"Zeolite has adsorbent properties because its three dimensional microcrystalline pore spaces create a natural molecular sieve. Consequently, zeolite has the ability to filter out harmful microbes, nitrogenous compounds, and other dispersed insoluble and soluble inorganic and organic toxins from drinking water."
Bees! Diversity, Evolution, Conservation
Thanks for the great hornet and bees posts!
I've stumbled on a great wealth of info at the Museum of the Earth.
This online exhibit is based on the physical “Bees! Diversity, Evolution, Conservation” special exhibit that went on display at the Museum of the Earth in September 2019
Bee Evolution and Fossil Record
Bee-ology (bee biology)
Bee-havior (bee behavior)
What Bees Eat and Pollination
Bees and Agriculture
Threats to Bees
A forest-based yard improved the immune system of daycare children in only a month
During the study, forest undergrowth, lawn turf and planter boxes, in which children planted and tended crops, were added to paved, tiled and gravel-coated yard areas at daycare centres.
Contact with nature repeated five times a week during one month increased microbial diversity in children’s skin. There were also changes in blood counts. Increases in gammaproteobacteria, which strengthen the skin’s immune defence, increased the content of the multifunctional TGF-β1-cytokine in blood and reduced the content of interleukin-17A, which is connected to immune-transmitted diseases.
So the movie "passengers" is not too far from reality. Only the ship and hibernation pods needs to be invented
I totally agree with this:
"A high level of hygiene, an urban lifestyle and an insufficient contact with nature reduce diversity in the organ system’s microbes. Homogeneity in microbes increases the risk of disorders in the immune system, such as atopy, diabetes, the coeliac disease and allergies."
"Dozens comparative studies have previously found that children who live in rural areas and are in contact with nature have a lower probability of catching an illness resulting from disorders in the immune system."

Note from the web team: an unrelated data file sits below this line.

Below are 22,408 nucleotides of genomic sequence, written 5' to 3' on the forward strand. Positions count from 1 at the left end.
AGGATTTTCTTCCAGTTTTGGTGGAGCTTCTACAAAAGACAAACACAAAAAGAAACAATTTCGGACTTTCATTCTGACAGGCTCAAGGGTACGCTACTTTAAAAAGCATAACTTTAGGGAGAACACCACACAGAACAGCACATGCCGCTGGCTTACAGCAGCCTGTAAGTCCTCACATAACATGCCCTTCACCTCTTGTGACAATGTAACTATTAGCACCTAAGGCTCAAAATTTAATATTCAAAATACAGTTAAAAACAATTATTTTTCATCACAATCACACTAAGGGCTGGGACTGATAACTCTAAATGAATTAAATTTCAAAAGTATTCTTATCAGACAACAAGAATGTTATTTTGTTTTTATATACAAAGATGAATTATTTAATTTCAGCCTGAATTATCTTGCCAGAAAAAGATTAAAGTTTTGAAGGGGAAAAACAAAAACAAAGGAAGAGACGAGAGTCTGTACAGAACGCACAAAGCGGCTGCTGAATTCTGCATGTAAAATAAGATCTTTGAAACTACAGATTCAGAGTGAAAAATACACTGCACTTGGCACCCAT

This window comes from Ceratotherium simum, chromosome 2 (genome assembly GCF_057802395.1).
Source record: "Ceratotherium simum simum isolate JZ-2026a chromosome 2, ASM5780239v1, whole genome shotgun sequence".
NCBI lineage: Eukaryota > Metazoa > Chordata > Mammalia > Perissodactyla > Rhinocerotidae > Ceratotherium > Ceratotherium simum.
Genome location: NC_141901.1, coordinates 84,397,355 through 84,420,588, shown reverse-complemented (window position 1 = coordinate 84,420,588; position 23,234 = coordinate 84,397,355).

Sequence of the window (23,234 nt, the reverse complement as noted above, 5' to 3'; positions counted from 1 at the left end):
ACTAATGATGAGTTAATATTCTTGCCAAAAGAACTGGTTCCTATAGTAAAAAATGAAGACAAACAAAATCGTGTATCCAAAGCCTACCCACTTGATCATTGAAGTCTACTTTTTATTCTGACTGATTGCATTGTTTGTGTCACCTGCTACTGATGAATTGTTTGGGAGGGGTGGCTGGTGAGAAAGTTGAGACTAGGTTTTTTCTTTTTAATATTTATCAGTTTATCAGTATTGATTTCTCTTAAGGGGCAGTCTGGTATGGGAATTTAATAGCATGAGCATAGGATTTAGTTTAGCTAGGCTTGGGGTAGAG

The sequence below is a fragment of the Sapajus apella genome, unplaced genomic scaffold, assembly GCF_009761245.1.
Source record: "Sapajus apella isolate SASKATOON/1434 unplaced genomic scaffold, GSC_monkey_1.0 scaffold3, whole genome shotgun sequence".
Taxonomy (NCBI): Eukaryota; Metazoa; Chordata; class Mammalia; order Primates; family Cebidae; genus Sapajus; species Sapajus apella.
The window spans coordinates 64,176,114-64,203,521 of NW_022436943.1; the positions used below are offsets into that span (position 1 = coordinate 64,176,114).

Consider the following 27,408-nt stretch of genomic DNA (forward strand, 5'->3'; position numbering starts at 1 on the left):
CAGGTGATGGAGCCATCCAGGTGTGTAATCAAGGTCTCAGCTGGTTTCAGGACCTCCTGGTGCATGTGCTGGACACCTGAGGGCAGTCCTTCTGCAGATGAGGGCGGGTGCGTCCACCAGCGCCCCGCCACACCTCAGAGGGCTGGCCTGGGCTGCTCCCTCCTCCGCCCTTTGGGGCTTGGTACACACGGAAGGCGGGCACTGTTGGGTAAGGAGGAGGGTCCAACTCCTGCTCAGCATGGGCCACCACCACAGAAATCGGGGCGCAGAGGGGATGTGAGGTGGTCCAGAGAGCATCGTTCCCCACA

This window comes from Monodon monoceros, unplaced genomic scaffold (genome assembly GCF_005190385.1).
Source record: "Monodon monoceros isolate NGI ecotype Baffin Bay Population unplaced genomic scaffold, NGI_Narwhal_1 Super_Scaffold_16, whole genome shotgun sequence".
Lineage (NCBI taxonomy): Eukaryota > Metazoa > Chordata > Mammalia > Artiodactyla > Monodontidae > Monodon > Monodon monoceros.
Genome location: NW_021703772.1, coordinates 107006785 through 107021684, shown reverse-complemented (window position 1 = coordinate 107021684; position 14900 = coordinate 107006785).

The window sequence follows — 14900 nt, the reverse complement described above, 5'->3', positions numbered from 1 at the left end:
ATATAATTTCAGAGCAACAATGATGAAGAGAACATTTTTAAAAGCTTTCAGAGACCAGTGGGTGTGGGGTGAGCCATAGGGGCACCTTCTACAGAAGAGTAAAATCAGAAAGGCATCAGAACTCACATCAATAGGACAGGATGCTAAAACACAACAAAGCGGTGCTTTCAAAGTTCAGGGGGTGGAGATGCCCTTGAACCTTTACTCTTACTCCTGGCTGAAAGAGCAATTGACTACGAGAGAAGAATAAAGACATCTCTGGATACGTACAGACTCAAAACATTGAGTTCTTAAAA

Yes... but with the current technology be ready to be hibernating for thousands of years to reach a planet located 100 light years. Better have "sweet dreams" for that period of dreaming!
Another option: finding a wormhole and reach the 100 light year planet in 1 minute (Interestellar movie), if possible without being converted into a spaguetti!
The big assumption here is that these exo-planets have biomass and biodiversity.
I've yet to see any proof that life exists anywhere other than on Earth.
Totally agree. In my opinion, we won't find another one like planet Earth at least at a reachable distance. We have a totally amazing planet, a miracle of the nature, and won't find anything like this one to travel. Sci-fi technology needed to reach a 100 light year planet (even a 3 year light planet). So better we take care of our nice planet Earth...
Sure may be some planets like those of the article, but it would not be easy to find them. It takes a lot of variables to get into a planet like Earth. And would be impossible to reach them, at least with our current technology.
What bothers me about these studies into 'superhabitable planets' is that these scientists don't take into account that life evolved on this planet under an exact gravity, and is tuned to a circadian rhythm.
Finding a planet that matches these conditions, that also has a matching atmosphere and magnetosphere, and is reasonably near will be almost impossible.
Personally, I think mankind will inhabit our Solar System, and will not bother going any farther for the reasons I mentioned.
Yes... may be a planet there with similar conditions but with a 72h day and 72h night, if lucky!
Others just don't rotate, being half planet always at day and half at night.
Also you must take attention to the inclination of the rotation axis of the Earth. If you incline the axis a little more or a little less, the conditions on this planet would be quite different. And that axis inclination has not been there from the begining... that happened when the something big impacted the Earth millions of years ago.